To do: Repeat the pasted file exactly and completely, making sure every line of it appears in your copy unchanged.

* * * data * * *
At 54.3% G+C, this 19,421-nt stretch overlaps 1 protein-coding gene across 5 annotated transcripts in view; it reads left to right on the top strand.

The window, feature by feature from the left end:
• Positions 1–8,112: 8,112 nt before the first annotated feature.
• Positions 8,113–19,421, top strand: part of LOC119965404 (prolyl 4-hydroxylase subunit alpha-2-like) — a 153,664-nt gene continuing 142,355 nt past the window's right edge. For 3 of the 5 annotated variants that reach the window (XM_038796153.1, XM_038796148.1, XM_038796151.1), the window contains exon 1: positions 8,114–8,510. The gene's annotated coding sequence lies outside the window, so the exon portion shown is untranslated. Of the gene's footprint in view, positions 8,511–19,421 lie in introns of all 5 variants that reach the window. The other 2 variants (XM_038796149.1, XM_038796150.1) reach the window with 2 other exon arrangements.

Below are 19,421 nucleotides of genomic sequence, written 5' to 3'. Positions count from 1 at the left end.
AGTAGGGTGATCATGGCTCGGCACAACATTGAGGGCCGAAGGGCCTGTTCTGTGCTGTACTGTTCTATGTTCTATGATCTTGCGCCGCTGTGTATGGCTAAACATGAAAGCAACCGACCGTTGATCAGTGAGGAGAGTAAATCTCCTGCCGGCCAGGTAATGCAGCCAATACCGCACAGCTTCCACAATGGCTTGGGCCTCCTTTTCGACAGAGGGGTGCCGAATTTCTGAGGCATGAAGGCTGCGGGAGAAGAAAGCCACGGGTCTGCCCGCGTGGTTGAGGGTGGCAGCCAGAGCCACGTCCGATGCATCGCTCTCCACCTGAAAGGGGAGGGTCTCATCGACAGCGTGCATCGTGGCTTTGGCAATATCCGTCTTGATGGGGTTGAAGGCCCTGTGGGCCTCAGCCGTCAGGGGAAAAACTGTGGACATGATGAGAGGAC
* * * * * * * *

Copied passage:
At 54.3% G+C, this 19,421-nt stretch overlaps 1 protein-coding gene across 5 annotated transcripts in view; it reads left to right on the top strand.

The window, feature by feature from the left end:
• Positions 1–8,112: 8,112 nt before the first annotated feature.
• Positions 8,113–19,421, top strand: part of LOC119965404 (prolyl 4-hydroxylase subunit alpha-2-like) — a 153,664-nt gene continuing 142,355 nt past the window's right edge. For 3 of the 5 annotated variants that reach the window (XM_038796153.1, XM_038796148.1, XM_038796151.1), the window contains exon 1: positions 8,114–8,510. The gene's annotated coding sequence lies outside the window, so the exon portion shown is untranslated. Of the gene's footprint in view, positions 8,511–19,421 lie in introns of all 5 variants that reach the window. The other 2 variants (XM_038796149.1, XM_038796150.1) reach the window with 2 other exon arrangements.

Below are 19,421 nucleotides of genomic sequence, written 5' to 3'. Positions count from 1 at the left end.
AGTAGGGTGATCATGGCTCGGCACAACATTGAGGGCCGAAGGGCCTGTTCTGTGCTGTACTGTTCTATGTTCTATGATCTTGCGCCGCTGTGTATGGCTAAACATGAAAGCAACCGACCGTTGATCAGTGAGGAGAGTAAATCTCCTGCCGGCCAGGTAATGCAGCCAATACCGCACAGCTTCCACAATGGCTTGGGCCTCCTTTTCGACAGAGGGGTGCCGAATTTCTGAGGCATGAAGGCTGCGGGAGAAGAAAGCCACGGGTCTGCCCGCGTGGTTGAGGGTGGCAGCCAGAGCCACGTCCGATGCATCGCTCTCCACCTGAAAGGGGAGGGTCTCATCGACAGCGTGCATCGTGGCTTTGGCAATATCCGTCTTGATGGGGTTGAAGGCCCTGTGGGCCTCAGCCGTCAGGGGAAAAACTGTGGACATGATGAGAGGAC